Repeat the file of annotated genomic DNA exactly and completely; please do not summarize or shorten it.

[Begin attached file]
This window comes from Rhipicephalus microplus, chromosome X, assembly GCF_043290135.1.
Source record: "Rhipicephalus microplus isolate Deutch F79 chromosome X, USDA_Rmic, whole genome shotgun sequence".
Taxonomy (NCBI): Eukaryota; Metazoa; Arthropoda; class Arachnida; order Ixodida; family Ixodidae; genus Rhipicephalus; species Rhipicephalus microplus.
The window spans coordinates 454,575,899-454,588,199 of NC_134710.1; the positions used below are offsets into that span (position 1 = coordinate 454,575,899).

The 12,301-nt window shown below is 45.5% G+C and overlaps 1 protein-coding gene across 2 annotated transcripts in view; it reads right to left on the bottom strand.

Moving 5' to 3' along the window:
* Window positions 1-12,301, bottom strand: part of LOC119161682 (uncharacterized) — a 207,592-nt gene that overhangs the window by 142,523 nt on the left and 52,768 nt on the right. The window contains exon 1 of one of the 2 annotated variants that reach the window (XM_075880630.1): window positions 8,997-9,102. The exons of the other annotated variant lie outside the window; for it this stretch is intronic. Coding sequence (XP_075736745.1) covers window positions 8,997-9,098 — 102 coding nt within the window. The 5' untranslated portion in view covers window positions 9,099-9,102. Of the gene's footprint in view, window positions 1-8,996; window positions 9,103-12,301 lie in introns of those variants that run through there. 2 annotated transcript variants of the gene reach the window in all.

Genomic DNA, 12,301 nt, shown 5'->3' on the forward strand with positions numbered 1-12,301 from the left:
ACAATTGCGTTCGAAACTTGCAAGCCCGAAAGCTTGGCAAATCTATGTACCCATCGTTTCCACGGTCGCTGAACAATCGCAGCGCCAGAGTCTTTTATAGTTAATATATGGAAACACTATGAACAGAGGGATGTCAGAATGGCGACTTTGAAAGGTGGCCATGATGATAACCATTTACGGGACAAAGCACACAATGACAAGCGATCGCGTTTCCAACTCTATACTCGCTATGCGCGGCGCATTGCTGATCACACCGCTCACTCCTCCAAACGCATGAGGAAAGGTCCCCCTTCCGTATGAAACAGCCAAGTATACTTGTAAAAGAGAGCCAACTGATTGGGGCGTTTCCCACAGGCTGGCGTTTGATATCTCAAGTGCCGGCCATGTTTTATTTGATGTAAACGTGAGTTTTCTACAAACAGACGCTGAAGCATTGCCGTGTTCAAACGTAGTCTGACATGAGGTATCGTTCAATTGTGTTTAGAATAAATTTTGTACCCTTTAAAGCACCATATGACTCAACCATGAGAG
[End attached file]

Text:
This window comes from Rhipicephalus microplus, chromosome X, assembly GCF_043290135.1.
Source record: "Rhipicephalus microplus isolate Deutch F79 chromosome X, USDA_Rmic, whole genome shotgun sequence".
Taxonomy (NCBI): Eukaryota; Metazoa; Arthropoda; class Arachnida; order Ixodida; family Ixodidae; genus Rhipicephalus; species Rhipicephalus microplus.
The window spans coordinates 454,575,899-454,588,199 of NC_134710.1; the positions used below are offsets into that span (position 1 = coordinate 454,575,899).

The 12,301-nt window shown below is 45.5% G+C and overlaps 1 protein-coding gene across 2 annotated transcripts in view; it reads right to left on the bottom strand.

Moving 5' to 3' along the window:
* Window positions 1-12,301, bottom strand: part of LOC119161682 (uncharacterized) — a 207,592-nt gene that overhangs the window by 142,523 nt on the left and 52,768 nt on the right. The window contains exon 1 of one of the 2 annotated variants that reach the window (XM_075880630.1): window positions 8,997-9,102. The exons of the other annotated variant lie outside the window; for it this stretch is intronic. Coding sequence (XP_075736745.1) covers window positions 8,997-9,098 — 102 coding nt within the window. The 5' untranslated portion in view covers window positions 9,099-9,102. Of the gene's footprint in view, window positions 1-8,996; window positions 9,103-12,301 lie in introns of those variants that run through there. 2 annotated transcript variants of the gene reach the window in all.

Genomic DNA, 12,301 nt, shown 5'->3' on the forward strand with positions numbered 1-12,301 from the left:
ACAATTGCGTTCGAAACTTGCAAGCCCGAAAGCTTGGCAAATCTATGTACCCATCGTTTCCACGGTCGCTGAACAATCGCAGCGCCAGAGTCTTTTATAGTTAATATATGGAAACACTATGAACAGAGGGATGTCAGAATGGCGACTTTGAAAGGTGGCCATGATGATAACCATTTACGGGACAAAGCACACAATGACAAGCGATCGCGTTTCCAACTCTATACTCGCTATGCGCGGCGCATTGCTGATCACACCGCTCACTCCTCCAAACGCATGAGGAAAGGTCCCCCTTCCGTATGAAACAGCCAAGTATACTTGTAAAAGAGAGCCAACTGATTGGGGCGTTTCCCACAGGCTGGCGTTTGATATCTCAAGTGCCGGCCATGTTTTATTTGATGTAAACGTGAGTTTTCTACAAACAGACGCTGAAGCATTGCCGTGTTCAAACGTAGTCTGACATGAGGTATCGTTCAATTGTGTTTAGAATAAATTTTGTACCCTTTAAAGCACCATATGACTCAACCATGAGAG